Understand ranked-choice voting or risk losing your vote

Ranked-choice voting simultaneously provides voters a first election and a runoff counted by a computer. To win, a candidate must get a majority (50 percent plus one vote) of the votes counted. But not all votes count — here’s how to make sure yours do.

This year, 11 candidates for mayor will vie for first choice among an expected 240,000 voters, this ignores four other candidates whose votes could not reach 1 percent. Let’s assume hypothetically that the breakdown of first choice votes will look like this:

Top vote-getter: 28 percent
Second: 22 percent
Next three: 20 percent
Bottom six: 30 percent

The computer counts the votes, finds no one with a majority, and discards the votes of the lowest vote-getter. It repeats this, examining the vote each time it drops the lowest ranked to see if there is a majority.

By the time it gets through the bottom six, leaving aside second choices, the top has increased from 28 percent to 40 percent because the 30 percent cast for the bottom six has been erased, as if they were never cast.

The next three will be dropped one by one and 22 percent more first-choice votes will disappear. At that point the top vote-getter has 56 percent out of the 48 percent first-choice votes counted and would be declared the winner.

What about second choices? They do count. Let’s say voters for the bottom six gave the top vote-getter 7 percent and the second 12 percent (the remaining 11 percent simply failed to select a second choice). The two at the top are in a close race — 35 percent to 34 percent.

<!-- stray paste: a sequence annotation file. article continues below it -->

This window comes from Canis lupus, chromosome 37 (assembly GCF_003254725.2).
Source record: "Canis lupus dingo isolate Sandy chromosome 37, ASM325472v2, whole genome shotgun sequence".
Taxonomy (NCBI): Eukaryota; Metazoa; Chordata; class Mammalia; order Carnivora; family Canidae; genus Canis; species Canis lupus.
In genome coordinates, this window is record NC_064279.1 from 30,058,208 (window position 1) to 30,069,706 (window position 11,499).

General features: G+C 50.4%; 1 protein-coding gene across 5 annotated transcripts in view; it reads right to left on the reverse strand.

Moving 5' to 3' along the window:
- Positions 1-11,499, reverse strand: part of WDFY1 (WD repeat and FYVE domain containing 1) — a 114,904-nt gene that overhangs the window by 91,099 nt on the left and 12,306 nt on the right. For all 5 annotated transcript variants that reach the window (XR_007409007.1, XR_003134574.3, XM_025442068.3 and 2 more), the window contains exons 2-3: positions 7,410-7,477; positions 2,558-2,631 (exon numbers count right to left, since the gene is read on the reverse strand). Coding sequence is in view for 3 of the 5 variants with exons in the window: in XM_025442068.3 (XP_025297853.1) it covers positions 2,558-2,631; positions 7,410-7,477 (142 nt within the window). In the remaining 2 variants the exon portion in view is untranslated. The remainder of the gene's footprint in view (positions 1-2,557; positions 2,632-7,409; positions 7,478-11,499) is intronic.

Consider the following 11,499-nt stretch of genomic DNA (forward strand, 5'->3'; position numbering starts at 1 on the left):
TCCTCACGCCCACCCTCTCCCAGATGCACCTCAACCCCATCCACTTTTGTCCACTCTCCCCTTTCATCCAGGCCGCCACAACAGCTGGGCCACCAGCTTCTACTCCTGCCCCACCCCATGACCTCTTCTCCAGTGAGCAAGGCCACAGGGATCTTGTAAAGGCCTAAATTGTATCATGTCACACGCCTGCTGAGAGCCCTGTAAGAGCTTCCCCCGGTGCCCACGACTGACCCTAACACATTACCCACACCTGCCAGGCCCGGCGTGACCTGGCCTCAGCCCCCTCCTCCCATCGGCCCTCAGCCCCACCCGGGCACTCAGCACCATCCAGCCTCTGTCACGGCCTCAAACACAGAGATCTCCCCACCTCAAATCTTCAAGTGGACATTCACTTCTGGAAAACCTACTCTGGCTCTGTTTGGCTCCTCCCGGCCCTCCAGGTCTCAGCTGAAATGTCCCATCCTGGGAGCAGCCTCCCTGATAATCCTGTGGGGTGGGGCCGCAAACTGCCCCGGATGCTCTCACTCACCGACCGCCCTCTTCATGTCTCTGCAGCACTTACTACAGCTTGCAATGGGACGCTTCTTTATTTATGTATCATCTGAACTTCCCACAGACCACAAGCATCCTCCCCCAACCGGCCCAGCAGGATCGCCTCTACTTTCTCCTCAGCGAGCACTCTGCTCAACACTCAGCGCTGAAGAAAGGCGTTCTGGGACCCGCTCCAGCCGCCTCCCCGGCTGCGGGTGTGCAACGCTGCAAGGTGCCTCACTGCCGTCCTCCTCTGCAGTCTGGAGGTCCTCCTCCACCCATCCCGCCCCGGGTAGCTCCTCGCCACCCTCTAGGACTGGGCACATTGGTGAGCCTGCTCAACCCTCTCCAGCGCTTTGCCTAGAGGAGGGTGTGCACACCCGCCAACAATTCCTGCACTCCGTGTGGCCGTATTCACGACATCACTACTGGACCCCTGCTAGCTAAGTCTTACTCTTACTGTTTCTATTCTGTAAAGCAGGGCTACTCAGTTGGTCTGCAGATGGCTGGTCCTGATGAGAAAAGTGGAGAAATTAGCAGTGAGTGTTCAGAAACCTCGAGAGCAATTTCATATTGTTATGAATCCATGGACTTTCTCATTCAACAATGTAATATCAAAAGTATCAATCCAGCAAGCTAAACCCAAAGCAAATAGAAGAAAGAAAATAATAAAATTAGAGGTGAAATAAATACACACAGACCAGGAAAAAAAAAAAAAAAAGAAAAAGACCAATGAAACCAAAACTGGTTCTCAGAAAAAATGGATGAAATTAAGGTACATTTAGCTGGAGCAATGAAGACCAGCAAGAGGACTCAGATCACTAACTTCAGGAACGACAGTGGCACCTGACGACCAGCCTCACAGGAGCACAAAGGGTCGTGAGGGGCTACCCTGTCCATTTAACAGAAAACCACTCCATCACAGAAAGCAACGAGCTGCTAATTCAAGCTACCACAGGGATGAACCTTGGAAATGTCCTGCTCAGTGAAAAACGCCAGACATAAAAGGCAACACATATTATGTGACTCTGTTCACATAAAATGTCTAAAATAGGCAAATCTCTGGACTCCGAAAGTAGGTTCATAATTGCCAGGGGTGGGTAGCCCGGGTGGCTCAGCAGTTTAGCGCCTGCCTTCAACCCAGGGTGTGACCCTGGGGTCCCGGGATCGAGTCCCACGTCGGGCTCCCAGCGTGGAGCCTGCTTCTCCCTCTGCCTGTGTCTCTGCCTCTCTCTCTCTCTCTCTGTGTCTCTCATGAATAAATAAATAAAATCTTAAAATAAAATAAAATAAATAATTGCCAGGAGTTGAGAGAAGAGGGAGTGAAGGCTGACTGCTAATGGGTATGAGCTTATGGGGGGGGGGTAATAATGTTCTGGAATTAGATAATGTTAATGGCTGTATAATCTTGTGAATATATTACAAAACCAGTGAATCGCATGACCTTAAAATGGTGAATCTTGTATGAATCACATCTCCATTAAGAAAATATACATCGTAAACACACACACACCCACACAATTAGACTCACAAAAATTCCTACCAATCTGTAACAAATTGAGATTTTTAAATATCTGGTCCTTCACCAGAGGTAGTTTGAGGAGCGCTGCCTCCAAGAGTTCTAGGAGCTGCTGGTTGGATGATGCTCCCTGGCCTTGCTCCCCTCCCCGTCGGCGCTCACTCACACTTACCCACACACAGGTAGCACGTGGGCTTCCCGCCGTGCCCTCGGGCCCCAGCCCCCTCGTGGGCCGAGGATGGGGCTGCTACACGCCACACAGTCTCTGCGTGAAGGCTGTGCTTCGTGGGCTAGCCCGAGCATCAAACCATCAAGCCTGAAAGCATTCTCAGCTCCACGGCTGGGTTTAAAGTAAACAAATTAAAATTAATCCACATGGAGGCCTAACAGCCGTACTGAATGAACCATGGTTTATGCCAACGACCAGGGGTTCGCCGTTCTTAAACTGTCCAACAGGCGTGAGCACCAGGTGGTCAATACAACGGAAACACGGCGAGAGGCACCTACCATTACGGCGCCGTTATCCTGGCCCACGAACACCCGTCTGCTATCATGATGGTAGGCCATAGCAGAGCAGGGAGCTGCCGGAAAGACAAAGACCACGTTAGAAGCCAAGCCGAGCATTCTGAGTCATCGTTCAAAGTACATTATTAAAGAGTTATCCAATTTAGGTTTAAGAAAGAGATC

First round Second round
Top 65,200 (28%)
Second 51,200 (22%)
Third 18,600 (8%) 2% top, 3% 2nd
Fourth 14,000 (6%) 4% top, 5% 2nd
Fifth 14,000 (6%) 4% top, 5% 2nd
Bottom 6 70,000 (30%)
Total votes 70,000 (30%) 232,800 (100%)

Assume that in the next three, the bottom two are eliminated with each receiving 6 percent first choice votes. If their voters give 4 percent to the top and 5 percent to the second, neither has a majority but the race is now really tight at 43 percent to 43 percent. The third in the race has 7 percent. Let’s assume 2 percent go to the top and 3 percent to the second, the top candidate loses by 45 percent to 47 percent.

The remaining votes will not count toward selecting a mayor and those voters will not be in the game. So what to do to have a vote in the mayoral election? First, select the person you think would be the best for the job. But second, recognize who the leaders have been in the polls, and select one of them. You are not guaranteed to choose the winner — that is always the case in elections. But you will have been a player in the runoff.

Robert Starzel is an attorney in San Francisco.

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